Do you know how much electricity your household uses? A community in Nottingham is being provided with monthly energy reports for their electricity consumption. The reports offer an opportunity for home occupants to increase awareness about their consumption, identify ways to reduce it, and discover ways to implement changes to optimise energy expenditure.
This is not a new concept; occupants have long been able to review their energy usage through their bills and smart meters. Yet improving our understanding of energy consumption in the household is important. According to Office of Gas and Electricity Markets (Ofgem), households are estimated to consume on average 2,900 kWh of electricity annually. That would be approximately 242 kWh monthly and 8 kWh daily. However, many people are still unaware how those energy electrons are actually used within the homes.
The University of Nottingham (UoN) Research team, Faculty of Engineering, is monitoring the electrical energy consumption and indoor environmental conditions of households at Trent Basin, a community energy scheme of low-energy houses, situated on the banks of the River Trent, in Nottingham. The monitoring to date includes 26 properties and collects data from community energy assets which include a 2.1MWh community battery and 200KWp community photovoltaic panels. The monitoring also includes data from an onsite weather station which records temperature, humidity, wind speed and direction, rainfall, and solar irradiance (global horizontal, diffuse and direct). This has enabled a truly holistic approach to data analysis at Trent Basin.
The monitored properties benefit from a bespoke in-home kit that enables remote room level control of the heating system, monitoring of indoor environmental conditions (e.g., temperature, humidity, and carbon dioxide levels), total electricity consumption and, in more recent properties, hot water and space heating. The electrical consumption is also measured through sensors installed on individual electrical circuits within the house which provide disaggregated energy usage data. This is providing the opportunity to feed back to the residents about where energy is being used (e.g., EV chargers, lighting, sockets, significant appliances) as well the timeframe and the magnitude of the consumption. Importantly, this feedback is enabling households to make informed decisions and trial ways to reduce their overall energy consumption.
The data is now being used by the UoN Research team to provide personalised monthly energy reports for the participating households. The reports were created using an in-house developed semi-automatic platform using PowerBi software and data storage in the cloud. To date, the monthly reports have been produced for each home for over two years of continuous monitoring. The reports are 10-pages long and provide detailed energy data at community level (generated, stored, and consumed) as well as a breakdown of data at a property level in terms of occupancy, environmental conditions, and energy usage in each corresponding month (Figure 1). This enables residents to identify and implement changes in their behaviour, then monitor the results with a view to reducing their electricity consumption. Residents can also access the live data through a web portal and Amazon Alexa skills developed by the UoN team for the project.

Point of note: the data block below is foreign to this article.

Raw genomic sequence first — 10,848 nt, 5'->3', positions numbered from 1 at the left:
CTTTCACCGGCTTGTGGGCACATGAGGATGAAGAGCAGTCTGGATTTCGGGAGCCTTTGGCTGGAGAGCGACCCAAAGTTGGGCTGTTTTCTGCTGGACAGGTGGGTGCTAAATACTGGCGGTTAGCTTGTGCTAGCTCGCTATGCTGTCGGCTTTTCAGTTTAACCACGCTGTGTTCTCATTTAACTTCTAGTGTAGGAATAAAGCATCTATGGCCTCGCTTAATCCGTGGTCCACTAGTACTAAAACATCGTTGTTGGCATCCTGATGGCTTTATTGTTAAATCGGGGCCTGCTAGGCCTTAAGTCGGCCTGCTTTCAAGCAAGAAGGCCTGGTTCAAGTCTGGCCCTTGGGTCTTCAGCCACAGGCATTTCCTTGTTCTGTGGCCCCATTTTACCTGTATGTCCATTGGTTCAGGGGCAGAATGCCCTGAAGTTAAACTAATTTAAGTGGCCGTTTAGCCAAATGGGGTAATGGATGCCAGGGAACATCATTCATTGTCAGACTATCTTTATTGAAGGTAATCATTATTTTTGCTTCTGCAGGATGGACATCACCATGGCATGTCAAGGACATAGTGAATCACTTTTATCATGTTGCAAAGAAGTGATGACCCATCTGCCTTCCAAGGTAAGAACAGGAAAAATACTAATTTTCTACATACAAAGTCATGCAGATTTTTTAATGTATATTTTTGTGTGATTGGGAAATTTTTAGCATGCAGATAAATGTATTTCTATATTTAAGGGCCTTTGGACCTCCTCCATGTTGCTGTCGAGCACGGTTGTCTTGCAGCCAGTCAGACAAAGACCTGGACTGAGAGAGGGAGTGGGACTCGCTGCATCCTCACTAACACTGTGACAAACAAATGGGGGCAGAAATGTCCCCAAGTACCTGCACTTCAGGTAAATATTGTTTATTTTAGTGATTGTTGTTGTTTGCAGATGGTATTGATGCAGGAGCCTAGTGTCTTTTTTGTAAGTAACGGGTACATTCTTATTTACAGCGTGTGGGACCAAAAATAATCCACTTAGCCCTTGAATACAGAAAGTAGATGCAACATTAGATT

Engaging and acting
During regular engagements with residents, the UoN Research team helped one resident who wanted to find out more about their consumption. It was unclear which equipment was causing a consistently high electricity consumption in the property. The resident identified the potential equipment responsible: towel-rails in the bathrooms which were constantly left on. The resident has taken to managing the use of the towel rails more effectively, along with other minor changes, such as unplugging equipment from sockets when they were not in use and monitoring when turning appliances on (e.g., washing machine).
The result of these changes was clear to see in the following monthly energy report. The corresponding electrical circuit (marked in green in Figure 2 above) had a daily reduction from nearly 5kWh/day to 1-1.5 kWh/day. This corresponded to a reduction from around 150 kWh to less than 50 kWh a month in the corresponding circuit. The household had its overall monthly electricity consumption reduced from 408 kWh to 335 kWh, a 15% reduction as a direct result of the changes made. This would correspond to yearly cost savings of over £125 based on the 2019 average unit rate of electricity in the UK of 14.4p per kWh.
“From our end, having received the reports, allowed us to act immediately and drop our electricity energy consumption by around 15%. This is something that was completely oblivious to us before, so having had the access to the information definitely highlighted some opportunities we could address.”– Trent Basin Resident, about the energy reports developed by the UoN Research team
Dr Renata Tubelo is a Research Fellow in the Buildings, Energy and Environment Research Group at the University of Nottingham’s Faculty of Engineering.